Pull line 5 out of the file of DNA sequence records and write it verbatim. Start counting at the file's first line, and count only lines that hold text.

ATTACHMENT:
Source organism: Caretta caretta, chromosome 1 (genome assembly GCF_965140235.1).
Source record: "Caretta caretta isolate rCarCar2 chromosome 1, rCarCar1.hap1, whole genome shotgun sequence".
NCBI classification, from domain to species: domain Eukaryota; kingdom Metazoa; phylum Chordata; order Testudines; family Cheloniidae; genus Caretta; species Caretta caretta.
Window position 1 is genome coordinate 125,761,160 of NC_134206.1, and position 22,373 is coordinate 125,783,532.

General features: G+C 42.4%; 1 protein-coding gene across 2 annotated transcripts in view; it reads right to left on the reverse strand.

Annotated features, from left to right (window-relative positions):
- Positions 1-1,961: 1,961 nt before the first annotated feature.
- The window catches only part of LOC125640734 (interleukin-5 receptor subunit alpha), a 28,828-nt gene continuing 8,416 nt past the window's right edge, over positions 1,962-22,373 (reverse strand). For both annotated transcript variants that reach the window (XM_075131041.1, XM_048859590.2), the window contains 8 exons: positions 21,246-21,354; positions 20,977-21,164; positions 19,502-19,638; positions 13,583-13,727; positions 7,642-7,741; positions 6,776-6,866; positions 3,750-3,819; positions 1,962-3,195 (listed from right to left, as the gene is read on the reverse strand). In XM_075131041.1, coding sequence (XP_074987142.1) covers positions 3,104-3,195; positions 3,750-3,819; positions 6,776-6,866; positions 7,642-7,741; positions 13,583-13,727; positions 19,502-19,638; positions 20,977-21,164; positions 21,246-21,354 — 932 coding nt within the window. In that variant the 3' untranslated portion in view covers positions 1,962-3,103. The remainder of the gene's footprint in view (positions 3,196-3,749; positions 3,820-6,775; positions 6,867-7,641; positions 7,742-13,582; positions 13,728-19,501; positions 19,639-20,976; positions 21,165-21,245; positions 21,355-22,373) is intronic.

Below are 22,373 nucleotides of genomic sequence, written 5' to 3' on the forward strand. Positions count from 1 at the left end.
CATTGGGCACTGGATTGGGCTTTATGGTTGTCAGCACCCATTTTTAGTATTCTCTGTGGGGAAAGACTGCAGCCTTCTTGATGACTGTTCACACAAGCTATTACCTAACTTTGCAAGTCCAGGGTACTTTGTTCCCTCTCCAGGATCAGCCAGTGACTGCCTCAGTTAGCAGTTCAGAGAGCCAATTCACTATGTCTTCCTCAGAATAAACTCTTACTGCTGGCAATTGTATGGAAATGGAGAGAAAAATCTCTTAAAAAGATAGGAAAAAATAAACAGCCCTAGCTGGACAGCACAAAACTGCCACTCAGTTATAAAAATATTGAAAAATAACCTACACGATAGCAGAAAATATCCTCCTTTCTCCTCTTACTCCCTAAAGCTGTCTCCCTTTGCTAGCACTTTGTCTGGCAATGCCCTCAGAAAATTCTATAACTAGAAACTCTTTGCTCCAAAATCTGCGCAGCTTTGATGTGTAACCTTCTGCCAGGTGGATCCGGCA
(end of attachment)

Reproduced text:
General features: G+C 42.4%; 1 protein-coding gene across 2 annotated transcripts in view; it reads right to left on the reverse strand.